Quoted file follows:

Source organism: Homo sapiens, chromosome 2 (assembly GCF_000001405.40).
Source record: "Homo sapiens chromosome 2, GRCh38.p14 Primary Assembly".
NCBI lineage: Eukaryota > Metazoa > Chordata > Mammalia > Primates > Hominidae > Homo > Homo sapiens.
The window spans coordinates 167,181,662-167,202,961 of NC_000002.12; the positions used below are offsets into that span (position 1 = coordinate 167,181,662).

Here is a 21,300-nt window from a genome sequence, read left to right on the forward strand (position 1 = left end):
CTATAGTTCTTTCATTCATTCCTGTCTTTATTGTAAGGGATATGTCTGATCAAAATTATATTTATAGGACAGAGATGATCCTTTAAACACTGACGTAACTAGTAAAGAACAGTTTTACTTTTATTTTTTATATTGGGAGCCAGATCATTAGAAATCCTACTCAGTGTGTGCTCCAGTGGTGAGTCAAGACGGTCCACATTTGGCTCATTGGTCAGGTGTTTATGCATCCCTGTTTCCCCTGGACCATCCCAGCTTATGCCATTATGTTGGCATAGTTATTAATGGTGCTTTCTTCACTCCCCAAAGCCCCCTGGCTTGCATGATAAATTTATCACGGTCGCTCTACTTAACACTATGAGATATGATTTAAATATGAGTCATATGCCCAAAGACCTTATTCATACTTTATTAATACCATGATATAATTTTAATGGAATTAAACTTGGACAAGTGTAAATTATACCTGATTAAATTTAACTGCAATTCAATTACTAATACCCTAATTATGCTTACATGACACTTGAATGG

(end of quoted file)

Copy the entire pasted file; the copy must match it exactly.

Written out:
Source organism: Homo sapiens, chromosome 2 (assembly GCF_000001405.40).
Source record: "Homo sapiens chromosome 2, GRCh38.p14 Primary Assembly".
NCBI lineage: Eukaryota > Metazoa > Chordata > Mammalia > Primates > Hominidae > Homo > Homo sapiens.
The window spans coordinates 167,181,662-167,202,961 of NC_000002.12; the positions used below are offsets into that span (position 1 = coordinate 167,181,662).

Here is a 21,300-nt window from a genome sequence, read left to right on the forward strand (position 1 = left end):
CTATAGTTCTTTCATTCATTCCTGTCTTTATTGTAAGGGATATGTCTGATCAAAATTATATTTATAGGACAGAGATGATCCTTTAAACACTGACGTAACTAGTAAAGAACAGTTTTACTTTTATTTTTTATATTGGGAGCCAGATCATTAGAAATCCTACTCAGTGTGTGCTCCAGTGGTGAGTCAAGACGGTCCACATTTGGCTCATTGGTCAGGTGTTTATGCATCCCTGTTTCCCCTGGACCATCCCAGCTTATGCCATTATGTTGGCATAGTTATTAATGGTGCTTTCTTCACTCCCCAAAGCCCCCTGGCTTGCATGATAAATTTATCACGGTCGCTCTACTTAACACTATGAGATATGATTTAAATATGAGTCATATGCCCAAAGACCTTATTCATACTTTATTAATACCATGATATAATTTTAATGGAATTAAACTTGGACAAGTGTAAATTATACCTGATTAAATTTAACTGCAATTCAATTACTAATACCCTAATTATGCTTACATGACACTTGAATGG